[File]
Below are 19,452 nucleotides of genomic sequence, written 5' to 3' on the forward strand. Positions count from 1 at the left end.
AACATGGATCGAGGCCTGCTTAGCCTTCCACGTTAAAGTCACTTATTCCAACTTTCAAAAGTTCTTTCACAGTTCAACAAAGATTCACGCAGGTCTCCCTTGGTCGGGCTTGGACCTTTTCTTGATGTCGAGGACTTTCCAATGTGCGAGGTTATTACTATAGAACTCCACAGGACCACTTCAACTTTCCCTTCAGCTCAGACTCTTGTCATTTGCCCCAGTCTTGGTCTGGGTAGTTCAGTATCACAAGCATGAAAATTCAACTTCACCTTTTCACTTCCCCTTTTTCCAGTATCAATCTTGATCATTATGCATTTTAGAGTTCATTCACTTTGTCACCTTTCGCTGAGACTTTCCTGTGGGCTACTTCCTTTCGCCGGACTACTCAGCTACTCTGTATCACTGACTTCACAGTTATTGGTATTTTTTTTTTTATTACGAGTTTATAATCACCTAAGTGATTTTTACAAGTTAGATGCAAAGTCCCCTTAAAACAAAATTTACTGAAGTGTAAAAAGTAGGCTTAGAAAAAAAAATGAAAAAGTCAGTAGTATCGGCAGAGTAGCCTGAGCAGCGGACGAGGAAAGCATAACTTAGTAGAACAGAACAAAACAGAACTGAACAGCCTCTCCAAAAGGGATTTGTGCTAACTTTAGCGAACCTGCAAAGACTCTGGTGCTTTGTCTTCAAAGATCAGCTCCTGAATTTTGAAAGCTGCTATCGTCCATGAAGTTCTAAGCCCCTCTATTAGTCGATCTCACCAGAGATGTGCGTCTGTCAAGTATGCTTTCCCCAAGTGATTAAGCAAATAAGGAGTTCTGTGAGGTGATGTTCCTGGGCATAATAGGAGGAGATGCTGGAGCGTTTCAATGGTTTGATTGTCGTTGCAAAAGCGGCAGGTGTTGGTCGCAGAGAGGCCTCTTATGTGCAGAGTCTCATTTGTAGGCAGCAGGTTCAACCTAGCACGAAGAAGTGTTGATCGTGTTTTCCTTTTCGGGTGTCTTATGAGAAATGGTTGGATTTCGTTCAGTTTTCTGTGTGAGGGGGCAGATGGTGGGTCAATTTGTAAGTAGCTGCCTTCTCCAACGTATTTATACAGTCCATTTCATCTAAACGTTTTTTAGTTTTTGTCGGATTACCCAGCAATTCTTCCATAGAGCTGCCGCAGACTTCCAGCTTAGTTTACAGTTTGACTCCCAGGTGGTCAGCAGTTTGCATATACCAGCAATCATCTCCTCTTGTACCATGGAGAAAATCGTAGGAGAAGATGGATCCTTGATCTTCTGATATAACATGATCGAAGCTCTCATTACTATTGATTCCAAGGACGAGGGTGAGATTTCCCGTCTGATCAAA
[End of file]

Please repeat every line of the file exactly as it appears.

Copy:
Below are 19,452 nucleotides of genomic sequence, written 5' to 3' on the forward strand. Positions count from 1 at the left end.
AACATGGATCGAGGCCTGCTTAGCCTTCCACGTTAAAGTCACTTATTCCAACTTTCAAAAGTTCTTTCACAGTTCAACAAAGATTCACGCAGGTCTCCCTTGGTCGGGCTTGGACCTTTTCTTGATGTCGAGGACTTTCCAATGTGCGAGGTTATTACTATAGAACTCCACAGGACCACTTCAACTTTCCCTTCAGCTCAGACTCTTGTCATTTGCCCCAGTCTTGGTCTGGGTAGTTCAGTATCACAAGCATGAAAATTCAACTTCACCTTTTCACTTCCCCTTTTTCCAGTATCAATCTTGATCATTATGCATTTTAGAGTTCATTCACTTTGTCACCTTTCGCTGAGACTTTCCTGTGGGCTACTTCCTTTCGCCGGACTACTCAGCTACTCTGTATCACTGACTTCACAGTTATTGGTATTTTTTTTTTTATTACGAGTTTATAATCACCTAAGTGATTTTTACAAGTTAGATGCAAAGTCCCCTTAAAACAAAATTTACTGAAGTGTAAAAAGTAGGCTTAGAAAAAAAAATGAAAAAGTCAGTAGTATCGGCAGAGTAGCCTGAGCAGCGGACGAGGAAAGCATAACTTAGTAGAACAGAACAAAACAGAACTGAACAGCCTCTCCAAAAGGGATTTGTGCTAACTTTAGCGAACCTGCAAAGACTCTGGTGCTTTGTCTTCAAAGATCAGCTCCTGAATTTTGAAAGCTGCTATCGTCCATGAAGTTCTAAGCCCCTCTATTAGTCGATCTCACCAGAGATGTGCGTCTGTCAAGTATGCTTTCCCCAAGTGATTAAGCAAATAAGGAGTTCTGTGAGGTGATGTTCCTGGGCATAATAGGAGGAGATGCTGGAGCGTTTCAATGGTTTGATTGTCGTTGCAAAAGCGGCAGGTGTTGGTCGCAGAGAGGCCTCTTATGTGCAGAGTCTCATTTGTAGGCAGCAGGTTCAACCTAGCACGAAGAAGTGTTGATCGTGTTTTCCTTTTCGGGTGTCTTATGAGAAATGGTTGGATTTCGTTCAGTTTTCTGTGTGAGGGGGCAGATGGTGGGTCAATTTGTAAGTAGCTGCCTTCTCCAACGTATTTATACAGTCCATTTCATCTAAACGTTTTTTAGTTTTTGTCGGATTACCCAGCAATTCTTCCATAGAGCTGCCGCAGACTTCCAGCTTAGTTTACAGTTTGACTCCCAGGTGGTCAGCAGTTTGCATATACCAGCAATCATCTCCTCTTGTACCATGGAGAAAATCGTAGGAGAAGATGGATCCTTGATCTTCTGATATAACATGATCGAAGCTCTCATTACTATTGATTCCAAGGACGAGGGTGAGATTTCCCGTCTGATCAAA